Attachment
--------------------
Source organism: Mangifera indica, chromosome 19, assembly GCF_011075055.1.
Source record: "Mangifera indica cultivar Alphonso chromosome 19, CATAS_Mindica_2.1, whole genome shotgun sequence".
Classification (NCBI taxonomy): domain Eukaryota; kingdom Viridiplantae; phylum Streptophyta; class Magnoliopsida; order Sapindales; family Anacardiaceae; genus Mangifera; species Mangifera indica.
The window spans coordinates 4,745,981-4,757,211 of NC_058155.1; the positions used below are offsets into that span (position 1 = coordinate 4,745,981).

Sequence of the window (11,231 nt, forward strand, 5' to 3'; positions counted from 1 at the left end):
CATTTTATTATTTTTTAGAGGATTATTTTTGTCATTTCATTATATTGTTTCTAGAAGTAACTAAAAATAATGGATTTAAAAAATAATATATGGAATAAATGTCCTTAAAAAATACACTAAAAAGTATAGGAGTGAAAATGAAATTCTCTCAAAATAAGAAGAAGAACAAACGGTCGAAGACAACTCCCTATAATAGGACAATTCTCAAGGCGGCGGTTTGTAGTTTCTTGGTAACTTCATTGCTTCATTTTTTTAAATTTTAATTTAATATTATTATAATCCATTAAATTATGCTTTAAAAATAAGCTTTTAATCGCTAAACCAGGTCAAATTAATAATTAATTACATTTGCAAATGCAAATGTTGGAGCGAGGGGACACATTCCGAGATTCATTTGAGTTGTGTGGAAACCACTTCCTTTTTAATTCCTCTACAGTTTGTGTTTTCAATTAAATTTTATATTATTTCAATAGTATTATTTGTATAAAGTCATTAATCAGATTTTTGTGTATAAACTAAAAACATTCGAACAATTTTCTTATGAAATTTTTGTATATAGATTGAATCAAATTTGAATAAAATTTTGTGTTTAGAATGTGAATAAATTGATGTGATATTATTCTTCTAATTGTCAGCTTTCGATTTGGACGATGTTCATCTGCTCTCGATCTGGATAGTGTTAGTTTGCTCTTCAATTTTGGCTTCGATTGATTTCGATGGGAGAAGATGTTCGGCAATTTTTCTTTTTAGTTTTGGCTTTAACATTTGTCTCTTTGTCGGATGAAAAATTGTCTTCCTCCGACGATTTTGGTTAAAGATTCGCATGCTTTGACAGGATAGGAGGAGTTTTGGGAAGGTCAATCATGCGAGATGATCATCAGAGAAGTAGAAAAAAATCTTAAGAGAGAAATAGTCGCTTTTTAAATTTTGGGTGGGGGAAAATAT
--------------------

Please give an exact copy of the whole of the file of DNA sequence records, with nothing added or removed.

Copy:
Source organism: Mangifera indica, chromosome 19, assembly GCF_011075055.1.
Source record: "Mangifera indica cultivar Alphonso chromosome 19, CATAS_Mindica_2.1, whole genome shotgun sequence".
Classification (NCBI taxonomy): domain Eukaryota; kingdom Viridiplantae; phylum Streptophyta; class Magnoliopsida; order Sapindales; family Anacardiaceae; genus Mangifera; species Mangifera indica.
The window spans coordinates 4,745,981-4,757,211 of NC_058155.1; the positions used below are offsets into that span (position 1 = coordinate 4,745,981).

Sequence of the window (11,231 nt, forward strand, 5' to 3'; positions counted from 1 at the left end):
CATTTTATTATTTTTTAGAGGATTATTTTTGTCATTTCATTATATTGTTTCTAGAAGTAACTAAAAATAATGGATTTAAAAAATAATATATGGAATAAATGTCCTTAAAAAATACACTAAAAAGTATAGGAGTGAAAATGAAATTCTCTCAAAATAAGAAGAAGAACAAACGGTCGAAGACAACTCCCTATAATAGGACAATTCTCAAGGCGGCGGTTTGTAGTTTCTTGGTAACTTCATTGCTTCATTTTTTTAAATTTTAATTTAATATTATTATAATCCATTAAATTATGCTTTAAAAATAAGCTTTTAATCGCTAAACCAGGTCAAATTAATAATTAATTACATTTGCAAATGCAAATGTTGGAGCGAGGGGACACATTCCGAGATTCATTTGAGTTGTGTGGAAACCACTTCCTTTTTAATTCCTCTACAGTTTGTGTTTTCAATTAAATTTTATATTATTTCAATAGTATTATTTGTATAAAGTCATTAATCAGATTTTTGTGTATAAACTAAAAACATTCGAACAATTTTCTTATGAAATTTTTGTATATAGATTGAATCAAATTTGAATAAAATTTTGTGTTTAGAATGTGAATAAATTGATGTGATATTATTCTTCTAATTGTCAGCTTTCGATTTGGACGATGTTCATCTGCTCTCGATCTGGATAGTGTTAGTTTGCTCTTCAATTTTGGCTTCGATTGATTTCGATGGGAGAAGATGTTCGGCAATTTTTCTTTTTAGTTTTGGCTTTAACATTTGTCTCTTTGTCGGATGAAAAATTGTCTTCCTCCGACGATTTTGGTTAAAGATTCGCATGCTTTGACAGGATAGGAGGAGTTTTGGGAAGGTCAATCATGCGAGATGATCATCAGAGAAGTAGAAAAAAATCTTAAGAGAGAAATAGTCGCTTTTTAAATTTTGGGTGGGGGAAAATAT